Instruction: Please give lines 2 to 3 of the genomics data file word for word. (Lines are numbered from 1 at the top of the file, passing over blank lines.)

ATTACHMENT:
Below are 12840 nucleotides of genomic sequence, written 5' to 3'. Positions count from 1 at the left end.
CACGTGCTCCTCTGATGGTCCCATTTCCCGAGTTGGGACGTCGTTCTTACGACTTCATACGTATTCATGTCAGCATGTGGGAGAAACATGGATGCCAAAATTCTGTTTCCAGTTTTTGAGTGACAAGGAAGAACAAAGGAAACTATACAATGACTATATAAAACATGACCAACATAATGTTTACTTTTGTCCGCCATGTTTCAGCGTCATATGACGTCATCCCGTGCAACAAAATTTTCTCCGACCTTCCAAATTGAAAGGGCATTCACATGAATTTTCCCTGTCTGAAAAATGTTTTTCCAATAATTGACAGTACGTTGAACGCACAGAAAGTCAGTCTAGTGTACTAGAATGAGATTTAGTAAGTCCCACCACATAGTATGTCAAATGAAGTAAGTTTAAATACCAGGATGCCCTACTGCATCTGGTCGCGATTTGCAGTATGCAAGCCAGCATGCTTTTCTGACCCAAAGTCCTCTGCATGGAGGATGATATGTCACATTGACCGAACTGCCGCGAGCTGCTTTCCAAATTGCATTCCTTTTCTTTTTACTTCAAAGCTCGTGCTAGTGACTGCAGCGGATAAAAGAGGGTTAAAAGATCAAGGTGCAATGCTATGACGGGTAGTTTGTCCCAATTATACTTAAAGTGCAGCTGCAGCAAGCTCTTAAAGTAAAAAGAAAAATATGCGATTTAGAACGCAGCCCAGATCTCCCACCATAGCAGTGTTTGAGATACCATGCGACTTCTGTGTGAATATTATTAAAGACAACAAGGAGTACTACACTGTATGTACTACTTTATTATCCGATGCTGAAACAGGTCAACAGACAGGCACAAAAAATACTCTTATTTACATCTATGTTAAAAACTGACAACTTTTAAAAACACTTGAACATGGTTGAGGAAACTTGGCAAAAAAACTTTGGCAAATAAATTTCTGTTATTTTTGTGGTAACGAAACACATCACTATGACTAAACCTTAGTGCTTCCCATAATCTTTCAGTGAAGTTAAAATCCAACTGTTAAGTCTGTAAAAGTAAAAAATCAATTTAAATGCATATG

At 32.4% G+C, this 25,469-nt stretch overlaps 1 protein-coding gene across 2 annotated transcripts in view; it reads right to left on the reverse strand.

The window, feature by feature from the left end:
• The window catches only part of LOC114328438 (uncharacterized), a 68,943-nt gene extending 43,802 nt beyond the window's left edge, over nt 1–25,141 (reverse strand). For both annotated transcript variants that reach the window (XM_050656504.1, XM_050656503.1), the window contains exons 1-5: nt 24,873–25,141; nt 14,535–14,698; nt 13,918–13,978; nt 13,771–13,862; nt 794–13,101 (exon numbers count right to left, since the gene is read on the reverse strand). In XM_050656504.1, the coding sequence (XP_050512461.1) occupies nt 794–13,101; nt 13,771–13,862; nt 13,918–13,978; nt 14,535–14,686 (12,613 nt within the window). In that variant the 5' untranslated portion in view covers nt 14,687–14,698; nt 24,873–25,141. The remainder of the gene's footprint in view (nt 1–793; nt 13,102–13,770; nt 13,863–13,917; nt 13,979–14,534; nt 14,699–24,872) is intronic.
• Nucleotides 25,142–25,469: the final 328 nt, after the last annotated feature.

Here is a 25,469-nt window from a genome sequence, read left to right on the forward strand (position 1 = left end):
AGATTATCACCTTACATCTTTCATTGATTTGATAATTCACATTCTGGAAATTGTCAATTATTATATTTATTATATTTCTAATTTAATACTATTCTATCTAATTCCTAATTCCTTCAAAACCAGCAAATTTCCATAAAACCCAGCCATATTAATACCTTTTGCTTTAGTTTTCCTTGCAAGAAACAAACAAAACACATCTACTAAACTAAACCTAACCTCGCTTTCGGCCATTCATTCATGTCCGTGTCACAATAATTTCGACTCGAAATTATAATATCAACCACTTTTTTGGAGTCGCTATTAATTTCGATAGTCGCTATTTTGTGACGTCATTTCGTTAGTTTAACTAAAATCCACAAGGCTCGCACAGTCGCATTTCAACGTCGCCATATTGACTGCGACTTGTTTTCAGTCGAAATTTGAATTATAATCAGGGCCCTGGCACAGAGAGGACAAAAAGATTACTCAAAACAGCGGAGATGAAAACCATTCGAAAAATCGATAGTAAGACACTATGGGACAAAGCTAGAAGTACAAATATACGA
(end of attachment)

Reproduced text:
CACGTGCTCCTCTGATGGTCCCATTTCCCGAGTTGGGACGTCGTTCTTACGACTTCATACGTATTCATGTCAGCATGTGGGAGAAACATGGATGCCAAAATTCTGTTTCCAGTTTTTGAGTGACAAGGAAGAACAAAGGAAACTATACAATGACTATATAAAACATGACCAACATAATGTTTACTTTTGTCCGCCATGTTTCAGCGTCATATGACGTCATCCCGTGCAACAAAATTTTCTCCGACCTTCCAAATTGAAAGGGCATTCACATGAATTTTCCCTGTCTGAAAAATGTTTTTCCAATAATTGACAGTACGTTGAACGCACAGAAAGTCAGTCTAGTGTACTAGAATGAGATTTAGTAAGTCCCACCACATAGTATGTCAAATGAAGTAAGTTTAAATACCAGGATGCCCTACTGCATCTGGTCGCGATTTGCAGTATGCAAGCCAGCATGCTTTTCTGACCCAAAGTCCTCTGCATGGAGGATGATATGTCACATTGACCGAACTGCCGCGAGCTGCTTTCCAAATTGCATTCCTTTTCTTTTTACTTCAAAGCTCGTGCTAGTGACTGCAGCGGATAAAAGAGGGTTAAAAGATCAAGGTGCAATGCTATGACGGGTAGTTTGTCCCAATTATACTTAAAGTGCAGCTGCAGCAAGCTCTTAAAGTAAAAAGAAAAATATGCGATTTAGAACGCAGCCCAGATCTCCCACCATAGCAGTGTTTGAGATACCATGCGACTTCTGTGTGAATATTATTAAAGACAACAAGGAGTACTACACTGTATGTACTACTTTATTATCCGATGCTGAAACAGGTCAACAGACAGGCACAAAAAATACTCTTATTTACATCTATGTTAAAAACTGACAACTTTTAAAAACACTTGAACATGGTTGAGGAAACTTGGCAAAAAAACTTTGGCAAATAAATTTCTGTTATTTTTGTGGTAACGAAACACATCACTATGACTAAACCTTAGTGCTTCCCATAATCTTTCAGTGAAGTTAAAATCCAACTGTTAAGTCTGTAAAAGTAAAAAATCAATTTAAATGCATATG

At 32.4% G+C, this 25,469-nt stretch overlaps 1 protein-coding gene across 2 annotated transcripts in view; it reads right to left on the reverse strand.